Students Training at Statoil’s Subsea Workshop in Florø

Close contact with the subsea industry is an important part of Bergen University College’s bachelor programme Underwater Technology - Operation and Maintenance. Statoil is one of the 16 companies that offer the students in Florø practical training during a four-week working period.

Published: 12 August 2015
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Students in practical training at Statoil, Florø

The bachelor study in Florø started autumn 2013 as a copy of the same study at Straume near Bergen. 34 students attended the first year and 45 the second year. Funding of the study was done in cooperation with the industry, with Statoil as the largest contributor. NCE Subsea participated in the project group that established the study in Florø.

Øyvind Østrem is local study coordinator in Florø and is grateful to the regional industry for their cooperation.

- The subsea bachelor study is fully dependent on the industry to offer students practical training. I am most thankful for all help and support in this task, says Østrem. - The same cooperation will also be needed regarding project tasks, bachelor papers and offering the subject Practical Training II, Østrem adds.

Practical Training

The company Fjord Base AS in Florø has built and developed the 700.000 square meter large supply base in Florø, including three fully equipped subsea workshops. The Statoil branch SSO SDM POS (SubSea Operations - Subsea Demand Management - Pools and Operational Support) perform maintenance and modification on subsea equipment in two workshops.

The spring of 2015 saw high activity in Statoil’s subsea workshops in Florø. The two bachelor students Kristoffer Skarsgård and Herman Wenstad have had an interesting time at one of the workshops.

- We have been challenged with different tasks and feel that we have learned a lot. We have not been served answers or solutions, but our colleagues have guided us in how to search and adopt the necessary knowhow, says Skarsgård and Wenstad.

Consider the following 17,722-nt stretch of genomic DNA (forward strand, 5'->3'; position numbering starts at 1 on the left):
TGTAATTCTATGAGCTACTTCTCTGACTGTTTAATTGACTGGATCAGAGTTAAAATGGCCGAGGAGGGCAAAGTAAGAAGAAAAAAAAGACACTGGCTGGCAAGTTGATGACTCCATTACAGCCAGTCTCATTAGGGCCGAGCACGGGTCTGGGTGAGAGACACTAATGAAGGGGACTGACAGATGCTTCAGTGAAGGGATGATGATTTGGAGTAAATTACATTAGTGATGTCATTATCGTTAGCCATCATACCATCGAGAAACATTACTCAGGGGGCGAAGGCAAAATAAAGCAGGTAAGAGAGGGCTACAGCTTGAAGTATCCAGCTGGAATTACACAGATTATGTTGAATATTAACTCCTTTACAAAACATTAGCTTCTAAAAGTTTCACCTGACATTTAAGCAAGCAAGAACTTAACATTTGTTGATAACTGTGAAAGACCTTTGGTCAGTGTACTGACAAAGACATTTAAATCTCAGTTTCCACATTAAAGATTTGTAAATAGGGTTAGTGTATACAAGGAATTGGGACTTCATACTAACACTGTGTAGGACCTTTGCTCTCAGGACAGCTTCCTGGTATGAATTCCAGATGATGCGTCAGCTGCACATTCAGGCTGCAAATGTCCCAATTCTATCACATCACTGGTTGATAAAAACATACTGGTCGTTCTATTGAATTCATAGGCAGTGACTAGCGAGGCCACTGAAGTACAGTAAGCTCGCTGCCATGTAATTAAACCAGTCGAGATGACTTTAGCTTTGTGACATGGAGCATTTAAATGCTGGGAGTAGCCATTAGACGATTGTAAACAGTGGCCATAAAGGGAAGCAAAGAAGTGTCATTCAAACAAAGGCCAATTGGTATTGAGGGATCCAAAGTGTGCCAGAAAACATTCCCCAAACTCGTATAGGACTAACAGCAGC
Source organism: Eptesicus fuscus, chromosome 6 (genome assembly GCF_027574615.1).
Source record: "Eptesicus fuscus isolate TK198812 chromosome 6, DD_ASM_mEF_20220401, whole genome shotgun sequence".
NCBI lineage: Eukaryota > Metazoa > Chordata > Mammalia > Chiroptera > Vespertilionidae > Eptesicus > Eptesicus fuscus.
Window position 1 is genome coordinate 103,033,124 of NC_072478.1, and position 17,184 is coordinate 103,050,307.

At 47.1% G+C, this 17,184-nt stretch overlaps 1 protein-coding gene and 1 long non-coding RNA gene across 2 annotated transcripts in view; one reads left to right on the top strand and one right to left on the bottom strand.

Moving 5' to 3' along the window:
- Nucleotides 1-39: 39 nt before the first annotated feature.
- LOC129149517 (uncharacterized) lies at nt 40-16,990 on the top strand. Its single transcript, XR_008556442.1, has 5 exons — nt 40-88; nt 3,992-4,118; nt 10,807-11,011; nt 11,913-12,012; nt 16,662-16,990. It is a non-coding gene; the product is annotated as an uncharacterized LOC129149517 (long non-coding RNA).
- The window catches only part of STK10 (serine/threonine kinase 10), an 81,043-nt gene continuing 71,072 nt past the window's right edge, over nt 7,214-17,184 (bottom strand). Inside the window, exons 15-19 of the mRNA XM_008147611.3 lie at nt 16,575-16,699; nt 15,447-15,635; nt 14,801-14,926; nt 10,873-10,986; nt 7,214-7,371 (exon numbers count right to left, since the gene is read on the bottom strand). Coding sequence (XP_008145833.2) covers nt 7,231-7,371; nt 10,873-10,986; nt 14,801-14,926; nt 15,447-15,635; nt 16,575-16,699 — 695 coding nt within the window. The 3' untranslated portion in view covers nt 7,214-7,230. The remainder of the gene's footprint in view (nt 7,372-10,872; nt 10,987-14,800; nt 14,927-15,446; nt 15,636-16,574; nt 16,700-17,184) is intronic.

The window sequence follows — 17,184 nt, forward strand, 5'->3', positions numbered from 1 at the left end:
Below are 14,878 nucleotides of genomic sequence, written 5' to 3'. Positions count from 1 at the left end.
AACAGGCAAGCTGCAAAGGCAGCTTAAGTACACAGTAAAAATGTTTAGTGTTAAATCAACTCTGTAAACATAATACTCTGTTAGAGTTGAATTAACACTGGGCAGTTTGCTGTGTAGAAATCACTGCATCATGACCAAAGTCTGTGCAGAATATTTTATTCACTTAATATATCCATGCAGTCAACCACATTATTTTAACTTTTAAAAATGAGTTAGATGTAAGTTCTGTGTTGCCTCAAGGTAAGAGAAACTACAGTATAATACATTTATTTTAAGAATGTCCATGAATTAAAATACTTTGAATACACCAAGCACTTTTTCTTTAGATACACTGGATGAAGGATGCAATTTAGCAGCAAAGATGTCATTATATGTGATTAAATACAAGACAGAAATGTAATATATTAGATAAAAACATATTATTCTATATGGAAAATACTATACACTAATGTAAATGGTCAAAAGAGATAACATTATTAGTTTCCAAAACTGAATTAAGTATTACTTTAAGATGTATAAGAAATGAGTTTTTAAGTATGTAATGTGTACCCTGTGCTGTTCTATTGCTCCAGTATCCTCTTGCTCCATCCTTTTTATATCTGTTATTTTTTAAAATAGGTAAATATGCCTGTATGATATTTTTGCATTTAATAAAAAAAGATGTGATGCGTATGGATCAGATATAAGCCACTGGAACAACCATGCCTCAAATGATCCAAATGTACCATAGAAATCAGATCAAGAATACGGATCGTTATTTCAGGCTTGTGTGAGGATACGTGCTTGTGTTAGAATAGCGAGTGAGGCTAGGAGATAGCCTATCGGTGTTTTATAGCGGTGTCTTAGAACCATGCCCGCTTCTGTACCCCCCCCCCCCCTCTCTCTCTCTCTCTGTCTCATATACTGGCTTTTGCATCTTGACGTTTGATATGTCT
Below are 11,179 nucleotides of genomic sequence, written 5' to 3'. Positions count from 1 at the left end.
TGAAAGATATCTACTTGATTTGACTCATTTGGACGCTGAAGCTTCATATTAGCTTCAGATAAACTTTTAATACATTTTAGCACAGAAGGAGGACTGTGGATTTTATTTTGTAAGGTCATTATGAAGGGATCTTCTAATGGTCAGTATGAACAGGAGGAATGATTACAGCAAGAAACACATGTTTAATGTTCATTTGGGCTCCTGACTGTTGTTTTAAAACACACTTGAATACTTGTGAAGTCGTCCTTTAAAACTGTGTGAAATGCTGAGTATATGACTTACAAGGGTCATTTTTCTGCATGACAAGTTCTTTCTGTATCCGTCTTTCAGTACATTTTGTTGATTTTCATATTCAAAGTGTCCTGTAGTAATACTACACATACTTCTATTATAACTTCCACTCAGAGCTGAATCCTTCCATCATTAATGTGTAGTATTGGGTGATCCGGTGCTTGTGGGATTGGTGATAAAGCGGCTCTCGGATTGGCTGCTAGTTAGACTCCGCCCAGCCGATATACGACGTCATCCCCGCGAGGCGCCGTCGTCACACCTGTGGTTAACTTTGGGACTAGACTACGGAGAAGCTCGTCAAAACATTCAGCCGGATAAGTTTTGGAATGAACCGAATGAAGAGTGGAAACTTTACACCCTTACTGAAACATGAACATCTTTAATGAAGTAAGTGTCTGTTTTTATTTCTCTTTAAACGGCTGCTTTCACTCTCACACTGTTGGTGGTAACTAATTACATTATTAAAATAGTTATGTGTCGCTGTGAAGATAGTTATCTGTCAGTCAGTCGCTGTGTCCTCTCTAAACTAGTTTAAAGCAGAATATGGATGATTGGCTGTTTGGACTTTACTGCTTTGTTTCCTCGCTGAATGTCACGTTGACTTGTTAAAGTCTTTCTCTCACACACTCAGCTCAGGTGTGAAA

Statoil Contributes in Different Ways

Statoil in Florø also offers an internship for students. Second grade subsea student Ellinora Høyvik Grimelid got a summer internship in Statoil last year and has returned this summer. She is quite happy with the internship arrangement.

 - Statoil offered me a summer internship that included both subsea and logistic tasks. I experienced a welcoming and including environment with focus on learning. I feel that I have gained a lot of experience during my stay at Statoil in Florø, Grimelid says.

She will be attending the autumn semester at University of Western Australia (UWA) in Perth, and will return to Florø for the last semester and write her upcoming bachelor paper.

A Diverse Future Lies Ahead

The last years the Underwater Technology - Operation and Maintenance study has been the most popular engineering study in Norway. Due to recent fall in oil prices and reduction in petroleum activity, there has been a fall in applications for the study starting in autumn 2015. Øyvind Østrem wants to emphasize the diversity of the subsea study.

- Our students get a variety of skills on top of an ordinary mechanical engineer education. The coming years we will probably see Norwegian subsea knowhow and technology be used in different areas such as underwater environmental monitoring, subsea mining, offshore wind power, tidal power and a growing marine industry. This means that the subsea education aims for the future, Østrem ends.

Contact Information:

Trond Strømgren

Subsea Innovator
+47 402 98 729
trond.stromgren@gcesubsea.no